A lot of times at the extended holiday break, I found that we were desperately awaiting the kids’ return to school. I truly hated that feeling of exhaustion at the New Year. Rather than feeling restored and grateful for that beautiful time of year, we instead couldn’t wait to get away from each other. We found by taking this trip, after Christmas before the kids go back to school, deepened our relationship with each other. We came back feeling refreshed and loving each other, rather than our home slowly nearing “Lord of the Flies.”
And while the above examples are more elaborate trips to celebrate milestones, I want to stress that these trips don’t have to be outlandish and pricey. Some of these trips are overnight, but we often go on quick day trips, too. You can afford to have special moments together that don’t cost much at all.
The summer provides a perfect opportunity for day trips because they are out of school and the weather is nice. But, we also take advantage of long weekends throughout the year. We’ve gone kayaking on the Caney Fork River and we’ve gone to nearby Sewanee for the day, where we’ve walked around, spent the day together and then drove back home. Last summer we explored local waterfalls for a day and were tourists in our hometown of Nashville.
Chasing waterfalls last summer within a 25-mile radius of our home.
So where do you start planning these types of excursions? Here are a few tips we’ve learned along the way:
- Not every trip has to be a family trip: While we love to travel as a family, we purposely make these birthday trips one on one. We’ve found that this makes those moments that much more special. When Dixon and I went on his birthday trip to NYC, he got really sick and we spent one full day in the hotel room with him in the bed. He slept a lot and we ordered room service and watched a bunch of movies. He still to this day talks about that happening and how we didn't let it spoil our great time. It's one of his favorite memories from that trip.
While it wasn't in our plan for Dixon to get sick in NYC, the day in bed with movies and room service created memories.
- Plan ahead to avoid stress: Particularly for the surprise birthday trips, we’ve planned years in advance. We’ve already chosen what birthdays we are going to celebrate. About 6-9 months in advance of those, we start to plan the city based on each child’s personality and what excites them. We also think through the ease and expense of travel and what activities they would he enjoy doing in that city.
- Set a budget and plan accordingly: Because we plan so far in advance, we are able to put away a little each month for the trip. And once we’ve decided on a budget, we strictly stick to it, planning hotel, restaurants, and activities within that budget. For example, Matt was planning to fly to Miami with Thackston, but every time we looked at flights, they were more than $1000. Matt decided he would rather drive through the night and save that money to use it on experiences and stay within our budget.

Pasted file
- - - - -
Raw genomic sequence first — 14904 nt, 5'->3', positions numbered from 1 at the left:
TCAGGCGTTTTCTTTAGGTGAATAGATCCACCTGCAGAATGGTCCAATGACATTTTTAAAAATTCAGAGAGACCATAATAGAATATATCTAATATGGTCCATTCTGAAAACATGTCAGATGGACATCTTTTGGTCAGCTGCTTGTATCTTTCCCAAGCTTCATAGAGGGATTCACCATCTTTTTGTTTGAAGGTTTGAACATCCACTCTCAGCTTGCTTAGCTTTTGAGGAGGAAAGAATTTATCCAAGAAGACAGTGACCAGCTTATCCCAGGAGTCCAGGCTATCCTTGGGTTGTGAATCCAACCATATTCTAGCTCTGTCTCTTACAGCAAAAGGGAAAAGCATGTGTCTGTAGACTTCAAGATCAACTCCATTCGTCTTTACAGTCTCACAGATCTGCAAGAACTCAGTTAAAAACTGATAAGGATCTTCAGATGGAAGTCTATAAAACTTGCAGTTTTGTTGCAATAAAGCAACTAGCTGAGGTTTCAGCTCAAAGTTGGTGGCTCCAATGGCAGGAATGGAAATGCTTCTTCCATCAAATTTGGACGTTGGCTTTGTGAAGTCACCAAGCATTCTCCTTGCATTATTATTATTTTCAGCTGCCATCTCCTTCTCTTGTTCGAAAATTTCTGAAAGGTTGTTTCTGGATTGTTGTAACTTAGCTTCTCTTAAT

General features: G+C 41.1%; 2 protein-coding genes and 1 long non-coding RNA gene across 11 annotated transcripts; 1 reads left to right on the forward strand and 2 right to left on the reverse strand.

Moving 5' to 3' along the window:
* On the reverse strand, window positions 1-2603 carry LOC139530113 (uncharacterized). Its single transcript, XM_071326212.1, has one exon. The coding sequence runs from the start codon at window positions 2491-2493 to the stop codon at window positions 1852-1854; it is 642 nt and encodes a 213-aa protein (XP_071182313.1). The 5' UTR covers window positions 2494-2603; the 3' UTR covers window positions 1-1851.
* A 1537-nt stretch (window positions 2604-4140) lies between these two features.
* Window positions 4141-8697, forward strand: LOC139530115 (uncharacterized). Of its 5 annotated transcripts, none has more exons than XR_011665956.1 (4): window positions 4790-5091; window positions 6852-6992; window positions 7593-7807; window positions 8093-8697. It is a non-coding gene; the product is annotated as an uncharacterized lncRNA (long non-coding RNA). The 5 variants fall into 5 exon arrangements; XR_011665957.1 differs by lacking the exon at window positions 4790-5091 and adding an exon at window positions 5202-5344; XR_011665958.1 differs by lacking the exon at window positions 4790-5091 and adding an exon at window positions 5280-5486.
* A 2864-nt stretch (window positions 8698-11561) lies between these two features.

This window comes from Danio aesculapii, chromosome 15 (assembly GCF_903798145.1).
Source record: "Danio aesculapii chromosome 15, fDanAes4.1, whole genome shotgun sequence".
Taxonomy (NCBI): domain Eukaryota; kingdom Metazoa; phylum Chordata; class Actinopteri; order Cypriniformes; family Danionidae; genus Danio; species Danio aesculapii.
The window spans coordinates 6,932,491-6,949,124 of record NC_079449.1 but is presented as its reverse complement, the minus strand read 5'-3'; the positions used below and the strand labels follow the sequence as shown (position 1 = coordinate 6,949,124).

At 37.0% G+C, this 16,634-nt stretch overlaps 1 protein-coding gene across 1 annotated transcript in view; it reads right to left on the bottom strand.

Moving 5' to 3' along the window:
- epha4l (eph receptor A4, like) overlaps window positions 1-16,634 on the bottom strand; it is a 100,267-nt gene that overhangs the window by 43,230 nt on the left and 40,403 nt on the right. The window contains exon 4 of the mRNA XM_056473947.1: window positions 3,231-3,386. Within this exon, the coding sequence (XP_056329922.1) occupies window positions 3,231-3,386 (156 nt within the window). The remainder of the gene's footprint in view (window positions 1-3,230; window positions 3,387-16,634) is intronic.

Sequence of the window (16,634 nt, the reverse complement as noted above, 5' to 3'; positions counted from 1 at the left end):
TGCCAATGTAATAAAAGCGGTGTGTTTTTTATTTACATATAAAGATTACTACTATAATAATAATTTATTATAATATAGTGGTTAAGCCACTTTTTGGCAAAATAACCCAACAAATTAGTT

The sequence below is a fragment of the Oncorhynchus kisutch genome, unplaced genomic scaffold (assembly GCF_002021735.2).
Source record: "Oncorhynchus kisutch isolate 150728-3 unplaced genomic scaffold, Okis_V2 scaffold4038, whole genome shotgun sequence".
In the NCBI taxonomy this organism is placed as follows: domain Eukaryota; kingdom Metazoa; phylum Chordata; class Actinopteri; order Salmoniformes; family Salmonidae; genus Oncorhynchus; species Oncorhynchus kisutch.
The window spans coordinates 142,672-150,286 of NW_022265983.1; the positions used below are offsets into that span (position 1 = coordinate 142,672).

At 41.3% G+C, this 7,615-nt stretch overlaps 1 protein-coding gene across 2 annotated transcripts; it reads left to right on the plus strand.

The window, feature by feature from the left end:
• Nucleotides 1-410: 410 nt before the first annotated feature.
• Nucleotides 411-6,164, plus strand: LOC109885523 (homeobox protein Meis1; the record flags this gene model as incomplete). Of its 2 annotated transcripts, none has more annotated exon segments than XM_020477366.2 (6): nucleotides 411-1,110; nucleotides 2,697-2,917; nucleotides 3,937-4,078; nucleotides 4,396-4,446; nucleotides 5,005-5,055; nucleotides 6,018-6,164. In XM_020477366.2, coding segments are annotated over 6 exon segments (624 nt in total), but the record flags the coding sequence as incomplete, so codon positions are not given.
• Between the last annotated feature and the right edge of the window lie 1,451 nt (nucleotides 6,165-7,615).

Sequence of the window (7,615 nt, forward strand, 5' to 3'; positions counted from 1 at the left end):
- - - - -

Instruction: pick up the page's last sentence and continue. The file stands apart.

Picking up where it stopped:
Miami-bound by car (12.5 hours from Nashville)!
- Give them a travel journal: At 10 years, we’ve provided each child with a travel journal to chronicle what they are seeing and doing on their special birthday trip, but also other trips, too. As they grow older, I think it will be fun to go back and see how they’ve progressed and walk through those memories together. Our encouragement is for them to seek adventure. We want them to see what the world has to offer outside of our little bubble at home. As we look forward to helping them discover it while they are young in hopes that they’ll have that sense of adventure and exploration into adulthood.
Matt has shared a ton of pictures of Thackston writing in his adventure journal while on their Miami trip. Every single time I get choked up thinking about all the places he will explore.
- Step away from the screen. We try to make these adventures as electronic free as possible, so they are not playing games or watching movies (unless we are on a 12-hour car ride). We like them to get bored on purpose – this is when their imagination kicks in and they both seek and discover.
- Stay spontaneous. These excursions are a mix of some planned and some spontaneous. We don’t want to be so regimented with travel that they miss what’s staring them right in the face. There is always something exciting happening that we didn’t know about. We purposely leave room for those spontaneous experiences.
- Don’t wait until they are grown. If you wait until your kids are grown to travel, I promise you that you and your kids are missing out. It can be exhausting, of course, but the benefit, memories and insight is absolutely worth it. During these trips – both one on one and as a family – I have found that I know my boys so much better and I’ve learned more about them in one trip than more than a decade of parenting them. They really do make great travel companions.
Overall, I challenge you to think about experiences over gifts. These trips have truly been both eye-opening and awe-inspiring and have taught me so much about connection, parenting, and my family. Cheers to your next adventure!